tote adv. "Then" - Temporal adverb.

plhsqeiV (pimplhmi) aor. pas. part. "filled" - having been filled. The participle is most likely adjectival, attributive, limiting Peter, "Peter, who was filled with the Holy Spirit". The aorist indicating punctiliar action; Peter was filled then and there to enable him to fulfill a particular purpose, namely, to speak with authority. This phrase is constantly worked over in Christian theology and probably can't carry the weight it is often given. On numerous occasions in Acts people are "filled" and speak. This is very much an Old Testament idea taken up by Luke. Such a use is obviously different to a person who is described as "full" (adjective) of the Spirit, in the sense of being a gifted person, eg. Stephen, 6:5.

pneumatoV (a atoV) gen. "with the [Holy] Spirit" - The genitive is adjectival, of content; "filled full of."

arconteV ..... kai presbuteroi "rulers and elders" - Peter's address to the Sanhedrin is respectful; "rulers of the people and Elders of Israel", Moffatt.

tou laou (oV) gen. "of the people" - The genitive is adjectival, of subordination; "over the people."

 
v9

ei + ind. "if" - Introducing a conditional clause 1st class, where the condition is assumed to be true "if, as is the case, ... then ......". This being the case, and since the use of "if" implies doubt in English, an unequivocal statement may be clearer; "you are questioning us today about a kind deed", CEV.

anakrinomeqa (anakrinw) pres. pas. "[we] are being called to account" - [we] are being examined, interrogated, questioned. "If today we are under examination", Barclay.

shmeron adv. "today" - Temporal adverb.

epi + dat. "for [an act of kindness shown to]" - over / on account of [a kindness]. Expressing reference / respect; "with respect to a kindness." "A benefit we rendered to a cripple", Moffatt.

anqrwpou (oV) gen. "shown to a man [who was lame]" - of a [lame] man. The genitive is usually taken as verbal, objective, after the verbal noun euergesia, "a good deed, benefit, kindness"; "benevolent service to a cripple", Berkeley, "rendered to, shown to, ...."

en + dat. "and are being asked how" - in [what]. Probably instrumental, expressing means; "by what means."

seswstai (swzw) perf. pas. "he was healed" - [this one] has been healed / saved. The word is used of being saved, rescued, but also of being saved / rescued from disease, so, in this context, "healed, cured".

 
v10

uJmin dat. pro. "[know this], you" - [let it be known] to [all] you. Dative of indirect object. "If you wish to know, then here are the facts", Barrett, to all the members of the Sanhedrin, and all the people of Israel.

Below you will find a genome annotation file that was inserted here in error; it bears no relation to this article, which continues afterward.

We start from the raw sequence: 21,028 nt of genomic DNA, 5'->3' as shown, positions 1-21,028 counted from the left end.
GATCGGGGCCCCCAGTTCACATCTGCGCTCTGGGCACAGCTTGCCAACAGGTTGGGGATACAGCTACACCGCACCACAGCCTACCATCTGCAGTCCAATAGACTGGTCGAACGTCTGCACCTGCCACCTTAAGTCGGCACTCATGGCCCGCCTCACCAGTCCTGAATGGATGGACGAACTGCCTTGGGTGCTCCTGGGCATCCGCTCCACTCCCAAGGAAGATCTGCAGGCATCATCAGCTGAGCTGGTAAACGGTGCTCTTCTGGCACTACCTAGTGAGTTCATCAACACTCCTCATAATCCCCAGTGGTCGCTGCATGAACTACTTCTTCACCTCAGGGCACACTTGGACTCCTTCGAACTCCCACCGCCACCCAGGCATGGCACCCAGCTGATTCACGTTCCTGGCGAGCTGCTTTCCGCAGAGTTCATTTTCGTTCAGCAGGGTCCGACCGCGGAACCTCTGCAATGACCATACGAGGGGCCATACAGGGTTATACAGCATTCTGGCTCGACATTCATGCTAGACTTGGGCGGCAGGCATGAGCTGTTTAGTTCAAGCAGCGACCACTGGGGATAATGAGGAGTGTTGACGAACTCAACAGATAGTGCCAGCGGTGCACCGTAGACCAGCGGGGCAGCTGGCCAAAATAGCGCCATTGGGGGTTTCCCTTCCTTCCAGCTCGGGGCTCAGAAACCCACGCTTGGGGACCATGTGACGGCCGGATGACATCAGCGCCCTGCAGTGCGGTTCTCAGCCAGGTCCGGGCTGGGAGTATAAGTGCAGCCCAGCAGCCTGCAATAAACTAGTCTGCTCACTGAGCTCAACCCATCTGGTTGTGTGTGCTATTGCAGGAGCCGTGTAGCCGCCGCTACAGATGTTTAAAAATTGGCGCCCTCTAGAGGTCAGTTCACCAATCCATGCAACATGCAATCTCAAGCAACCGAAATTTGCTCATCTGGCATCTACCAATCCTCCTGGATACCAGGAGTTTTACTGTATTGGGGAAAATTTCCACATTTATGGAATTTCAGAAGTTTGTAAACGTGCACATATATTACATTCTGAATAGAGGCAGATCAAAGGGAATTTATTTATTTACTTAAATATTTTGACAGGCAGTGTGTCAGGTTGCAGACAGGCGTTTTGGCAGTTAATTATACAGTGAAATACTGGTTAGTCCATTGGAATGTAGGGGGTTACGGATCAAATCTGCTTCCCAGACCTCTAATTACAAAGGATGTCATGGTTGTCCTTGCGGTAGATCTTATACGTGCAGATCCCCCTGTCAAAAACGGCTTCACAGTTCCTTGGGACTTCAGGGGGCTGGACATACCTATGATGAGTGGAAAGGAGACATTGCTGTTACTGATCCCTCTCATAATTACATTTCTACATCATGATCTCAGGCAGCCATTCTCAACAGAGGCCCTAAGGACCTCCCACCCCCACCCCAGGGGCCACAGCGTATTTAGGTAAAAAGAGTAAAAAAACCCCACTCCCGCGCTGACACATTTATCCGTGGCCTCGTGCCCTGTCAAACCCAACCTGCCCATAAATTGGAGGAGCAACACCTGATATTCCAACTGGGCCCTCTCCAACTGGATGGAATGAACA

Israhl "[people] of Israel" - A proper genitive like this would be viewed as adjectival, possessive; "the people belonging to the state of Israel" = "all the citizens of Israel."

oti "-" - that [in the name]". Introducing a dependent statement of perception / commanding, expressing what they need to take note of.

en tw/ onomati "in the name [of Jesus Christ]" - As above, "it is by the authority of Jesus Christ.

tou Nazwraiou (oV) gen. "of Nazareth" - The genitive may be ablative, expressing source / origin, "from Nazareth" = IhsouV apo Nazaret, Mk.1:9. It can also be taken as adjectival, attributive / idiomatic, "Jesus Christ who comes from Nazareth", or better as a substantive standing in apposition to "Jesus Christ"; "Jesus Christ the one who comes from Nazareth / the Nazarene."

o}n rel. pro. "whom" - Haenchen notes that the two relative clauses in this verse are creed-like formulations.

estaurwsate (staurow) aor. "[you] crucified" - "Killed". Peter is directly apportioning blame to his audience. It's uJmeiV, "you", crucified, not "the Romans crucified." The "you" is emphatic by use.

hgeiren (egeirw) aor. "raised" - raised, lifted up. As is typical of the apostolic preaching, the resurrection of Christ is central to the gospel. "You" did the messiah harm, but God vindicated him by raising him from the dead. Thus, he, the stone rejected, is the cornerstone, the glorified messiah, the king of the kingdom. Consequently, eschatological salvation is not going to be found anywhere else other than through him.

ek + gen. "from [the dead]" - Expressing separation; "from."

en + dat. "-" - in. As above, instrumental, expressing means; "by this."

toutw/ dat. pro. "that this man" - this. "This person", or "this name", or both = "it is by this person's authority that this man (one) stands ...."

paresthken (paristhmi) perf. "stands" - has stood. "It is by his power that this man at our side stands in your presence perfectly well", Phillips.

enwpion + gen. "before" - in front of, before. Spacial

uJgihV adj. "healed" - healthy, whole. "Perfectly well", Fitzmyer.

 
v11

ou|toV estin "he is / Jesus is" - this one is. May read better if expanded, given that "Jesus Christ" is the antecedent of "this"; "Jesus is the one of whom the scripture says", TEV.

uJf (uJpo) + gen. "[you]" - [the stone, the one rejected] by [you, the ones building]. Expressing agency. Luke seems to have added "by you" to the original quote from Psalm 118:22, although he may be working off a particular LXX version.